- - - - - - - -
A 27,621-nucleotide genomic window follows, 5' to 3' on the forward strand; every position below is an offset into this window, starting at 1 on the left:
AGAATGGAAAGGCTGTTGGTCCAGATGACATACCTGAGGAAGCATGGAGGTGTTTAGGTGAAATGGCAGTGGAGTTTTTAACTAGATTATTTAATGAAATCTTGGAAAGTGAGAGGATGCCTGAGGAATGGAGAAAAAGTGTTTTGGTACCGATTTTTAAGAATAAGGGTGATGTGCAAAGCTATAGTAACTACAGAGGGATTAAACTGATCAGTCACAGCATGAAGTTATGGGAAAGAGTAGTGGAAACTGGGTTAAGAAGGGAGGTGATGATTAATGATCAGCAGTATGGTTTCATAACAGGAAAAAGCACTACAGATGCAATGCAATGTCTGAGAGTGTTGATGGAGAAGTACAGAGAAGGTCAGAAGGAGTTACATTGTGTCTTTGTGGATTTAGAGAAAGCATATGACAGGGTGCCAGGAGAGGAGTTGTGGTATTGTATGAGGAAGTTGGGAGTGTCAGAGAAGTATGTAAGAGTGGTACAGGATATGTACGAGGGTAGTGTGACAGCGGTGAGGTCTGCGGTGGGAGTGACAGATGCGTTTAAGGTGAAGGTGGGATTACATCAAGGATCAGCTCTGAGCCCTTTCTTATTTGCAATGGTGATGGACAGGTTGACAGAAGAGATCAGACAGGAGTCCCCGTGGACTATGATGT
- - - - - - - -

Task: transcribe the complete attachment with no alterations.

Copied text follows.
A 27,621-nucleotide genomic window follows, 5' to 3' on the forward strand; every position below is an offset into this window, starting at 1 on the left:
AGAATGGAAAGGCTGTTGGTCCAGATGACATACCTGAGGAAGCATGGAGGTGTTTAGGTGAAATGGCAGTGGAGTTTTTAACTAGATTATTTAATGAAATCTTGGAAAGTGAGAGGATGCCTGAGGAATGGAGAAAAAGTGTTTTGGTACCGATTTTTAAGAATAAGGGTGATGTGCAAAGCTATAGTAACTACAGAGGGATTAAACTGATCAGTCACAGCATGAAGTTATGGGAAAGAGTAGTGGAAACTGGGTTAAGAAGGGAGGTGATGATTAATGATCAGCAGTATGGTTTCATAACAGGAAAAAGCACTACAGATGCAATGCAATGTCTGAGAGTGTTGATGGAGAAGTACAGAGAAGGTCAGAAGGAGTTACATTGTGTCTTTGTGGATTTAGAGAAAGCATATGACAGGGTGCCAGGAGAGGAGTTGTGGTATTGTATGAGGAAGTTGGGAGTGTCAGAGAAGTATGTAAGAGTGGTACAGGATATGTACGAGGGTAGTGTGACAGCGGTGAGGTCTGCGGTGGGAGTGACAGATGCGTTTAAGGTGAAGGTGGGATTACATCAAGGATCAGCTCTGAGCCCTTTCTTATTTGCAATGGTGATGGACAGGTTGACAGAAGAGATCAGACAGGAGTCCCCGTGGACTATGATGT